Rhino adoption - Adopt a rhino Adopt a rhino and help the endangered black rhinos living in the Kenya Wildlife Service. When you adopt a rhino, you will receive a free rhino adoption gift pack containing a rhino cuddly toy, rhino adoption certificate, WWF pen, rhino adoption card, facts about rhinos and information on the work undertaken by WWF with rhinos
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Rhino Adoption

Black Rhino Distribution The Black Rhino is the smaller and more abundant of the two species of rhino found in Africa, but it is still critically endangered. The Rhino form a clan that sometimes come together at wallowing sites, where they have mud baths. The baths help to keep he skin healthy and free of parasites. Rhinos within a clan are usually tolerant of each other, though occasionally serious fights may occur between bulls that are courting the same female.

Black Rhinos can be quite dangerous, they have very bad eyesight and may charge at anything large enough to be a threat, including vehicles, tents and campfires. However, they usually run away when they detect the scent of humans and they have good reason to. Hunting has destroyed the populations of the Black Rhino. People have hunted rhino for sport, for its tough hide, but mostly for its horn. A rhino's horn is made from the same material as hair, and can be carved into ornamental objects or ground into medicidnal or aphrodisiac powders. Many countries have banned trade in rhino products, but illegal trading still occurs.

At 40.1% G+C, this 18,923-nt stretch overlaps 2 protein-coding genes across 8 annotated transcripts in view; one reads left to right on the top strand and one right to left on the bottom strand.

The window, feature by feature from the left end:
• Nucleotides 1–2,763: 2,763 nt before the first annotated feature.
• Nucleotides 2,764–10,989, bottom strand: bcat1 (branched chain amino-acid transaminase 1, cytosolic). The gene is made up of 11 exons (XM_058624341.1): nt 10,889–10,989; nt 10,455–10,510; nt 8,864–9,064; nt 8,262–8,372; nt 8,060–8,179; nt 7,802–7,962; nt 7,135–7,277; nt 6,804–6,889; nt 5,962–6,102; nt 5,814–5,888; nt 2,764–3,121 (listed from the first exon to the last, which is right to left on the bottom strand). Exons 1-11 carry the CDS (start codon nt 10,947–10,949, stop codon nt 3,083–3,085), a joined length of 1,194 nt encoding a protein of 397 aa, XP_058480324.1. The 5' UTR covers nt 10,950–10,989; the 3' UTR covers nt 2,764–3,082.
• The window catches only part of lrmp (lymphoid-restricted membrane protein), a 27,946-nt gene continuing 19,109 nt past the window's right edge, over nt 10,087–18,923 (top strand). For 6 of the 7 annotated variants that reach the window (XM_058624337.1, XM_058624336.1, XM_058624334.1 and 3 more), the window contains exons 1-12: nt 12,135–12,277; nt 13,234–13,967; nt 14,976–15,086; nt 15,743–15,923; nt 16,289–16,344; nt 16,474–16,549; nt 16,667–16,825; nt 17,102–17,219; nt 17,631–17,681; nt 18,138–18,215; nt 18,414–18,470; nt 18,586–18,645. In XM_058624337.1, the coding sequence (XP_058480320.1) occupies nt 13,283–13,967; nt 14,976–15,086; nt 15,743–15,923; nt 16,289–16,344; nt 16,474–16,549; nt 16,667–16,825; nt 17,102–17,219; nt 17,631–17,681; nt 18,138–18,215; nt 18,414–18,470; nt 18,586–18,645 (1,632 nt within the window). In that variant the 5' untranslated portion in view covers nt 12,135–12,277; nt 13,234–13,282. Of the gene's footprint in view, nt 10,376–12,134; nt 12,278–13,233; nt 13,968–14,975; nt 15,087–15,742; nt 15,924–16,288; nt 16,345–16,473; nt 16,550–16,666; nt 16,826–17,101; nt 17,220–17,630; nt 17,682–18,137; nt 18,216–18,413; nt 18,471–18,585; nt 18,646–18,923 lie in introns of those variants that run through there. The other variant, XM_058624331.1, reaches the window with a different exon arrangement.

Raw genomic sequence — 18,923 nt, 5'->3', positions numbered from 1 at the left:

The black rhino can be distinguished from Africa's second rhino species, the white rhino, by its pointed, prehensile upper lip, as compared to the white rhino's squared, non prehensile upper lip. Despite the names, there is no colour difference between the black rhino and the white rhino.

By adopting a rhino, you will help ensure this endangered species is looked after and stop its decrease in numbers in the wild. Humans are making huge changes to the Earth. Forests are being felled, wetlands drained and the oceans polluted. As habitats disappear, so do the species that live in them. Air pollution caused by the burning of fossil fuels - coal, oil and gas - in the home, by power stations and transport, contributes not only to climate change, but also to health problems such as asthma. The pressures on our planet have become so great that an urgent rethink about how we behave is now necessary if we are to have a world that we and our children will want to live in.

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